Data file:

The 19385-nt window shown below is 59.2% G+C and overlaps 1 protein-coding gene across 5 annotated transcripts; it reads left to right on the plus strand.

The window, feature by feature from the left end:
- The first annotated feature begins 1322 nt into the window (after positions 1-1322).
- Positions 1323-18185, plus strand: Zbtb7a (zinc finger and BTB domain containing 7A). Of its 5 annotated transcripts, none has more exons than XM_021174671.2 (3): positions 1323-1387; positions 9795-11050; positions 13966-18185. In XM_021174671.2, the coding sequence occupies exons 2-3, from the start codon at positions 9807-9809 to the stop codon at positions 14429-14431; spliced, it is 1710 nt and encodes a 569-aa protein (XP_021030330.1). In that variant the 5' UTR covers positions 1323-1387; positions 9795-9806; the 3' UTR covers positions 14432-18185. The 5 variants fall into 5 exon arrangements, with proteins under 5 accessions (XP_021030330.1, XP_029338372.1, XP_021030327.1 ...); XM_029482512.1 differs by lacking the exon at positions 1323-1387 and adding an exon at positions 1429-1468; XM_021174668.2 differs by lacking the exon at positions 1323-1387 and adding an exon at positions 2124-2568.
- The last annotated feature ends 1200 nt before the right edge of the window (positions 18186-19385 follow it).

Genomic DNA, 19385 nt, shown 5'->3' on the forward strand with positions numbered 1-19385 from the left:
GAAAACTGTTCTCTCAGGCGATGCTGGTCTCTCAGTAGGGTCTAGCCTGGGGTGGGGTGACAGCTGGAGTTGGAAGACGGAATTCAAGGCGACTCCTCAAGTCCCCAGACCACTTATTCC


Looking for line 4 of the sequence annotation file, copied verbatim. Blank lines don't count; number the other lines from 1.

- Positions 1323-18185, plus strand: Zbtb7a (zinc finger and BTB domain containing 7A). Of its 5 annotated transcripts, none has more exons than XM_021174671.2 (3): positions 1323-1387; positions 9795-11050; positions 13966-18185. In XM_021174671.2, the coding sequence occupies exons 2-3, from the start codon at positions 9807-9809 to the stop codon at positions 14429-14431; spliced, it is 1710 nt and encodes a 569-aa protein (XP_021030330.1). In that variant the 5' UTR covers positions 1323-1387; positions 9795-9806; the 3' UTR covers positions 14432-18185. The 5 variants fall into 5 exon arrangements, with proteins under 5 accessions (XP_021030330.1, XP_029338372.1, XP_021030327.1 ...); XM_029482512.1 differs by lacking the exon at positions 1323-1387 and adding an exon at positions 1429-1468; XM_021174668.2 differs by lacking the exon at positions 1323-1387 and adding an exon at positions 2124-2568.